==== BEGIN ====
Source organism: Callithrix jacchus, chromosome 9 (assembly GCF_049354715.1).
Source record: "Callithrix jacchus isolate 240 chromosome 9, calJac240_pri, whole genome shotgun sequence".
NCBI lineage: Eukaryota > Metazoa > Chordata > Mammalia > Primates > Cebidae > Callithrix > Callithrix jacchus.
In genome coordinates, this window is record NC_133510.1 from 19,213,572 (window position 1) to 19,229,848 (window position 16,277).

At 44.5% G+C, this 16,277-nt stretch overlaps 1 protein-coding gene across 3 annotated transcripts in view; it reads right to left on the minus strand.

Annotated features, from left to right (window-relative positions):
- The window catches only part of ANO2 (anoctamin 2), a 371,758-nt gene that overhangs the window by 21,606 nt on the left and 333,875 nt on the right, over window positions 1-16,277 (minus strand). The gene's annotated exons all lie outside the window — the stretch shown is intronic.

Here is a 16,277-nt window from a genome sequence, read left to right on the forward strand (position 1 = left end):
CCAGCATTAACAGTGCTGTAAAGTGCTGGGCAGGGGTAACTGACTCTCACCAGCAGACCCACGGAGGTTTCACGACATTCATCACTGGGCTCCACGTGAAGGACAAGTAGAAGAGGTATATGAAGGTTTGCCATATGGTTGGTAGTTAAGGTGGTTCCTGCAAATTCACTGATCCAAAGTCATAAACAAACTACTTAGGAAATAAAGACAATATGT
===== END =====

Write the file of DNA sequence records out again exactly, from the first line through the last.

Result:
Source organism: Callithrix jacchus, chromosome 9 (assembly GCF_049354715.1).
Source record: "Callithrix jacchus isolate 240 chromosome 9, calJac240_pri, whole genome shotgun sequence".
NCBI lineage: Eukaryota > Metazoa > Chordata > Mammalia > Primates > Cebidae > Callithrix > Callithrix jacchus.
In genome coordinates, this window is record NC_133510.1 from 19,213,572 (window position 1) to 19,229,848 (window position 16,277).

At 44.5% G+C, this 16,277-nt stretch overlaps 1 protein-coding gene across 3 annotated transcripts in view; it reads right to left on the minus strand.

Annotated features, from left to right (window-relative positions):
- The window catches only part of ANO2 (anoctamin 2), a 371,758-nt gene that overhangs the window by 21,606 nt on the left and 333,875 nt on the right, over window positions 1-16,277 (minus strand). The gene's annotated exons all lie outside the window — the stretch shown is intronic.

Here is a 16,277-nt window from a genome sequence, read left to right on the forward strand (position 1 = left end):
CCAGCATTAACAGTGCTGTAAAGTGCTGGGCAGGGGTAACTGACTCTCACCAGCAGACCCACGGAGGTTTCACGACATTCATCACTGGGCTCCACGTGAAGGACAAGTAGAAGAGGTATATGAAGGTTTGCCATATGGTTGGTAGTTAAGGTGGTTCCTGCAAATTCACTGATCCAAAGTCATAAACAAACTACTTAGGAAATAAAGACAATATGT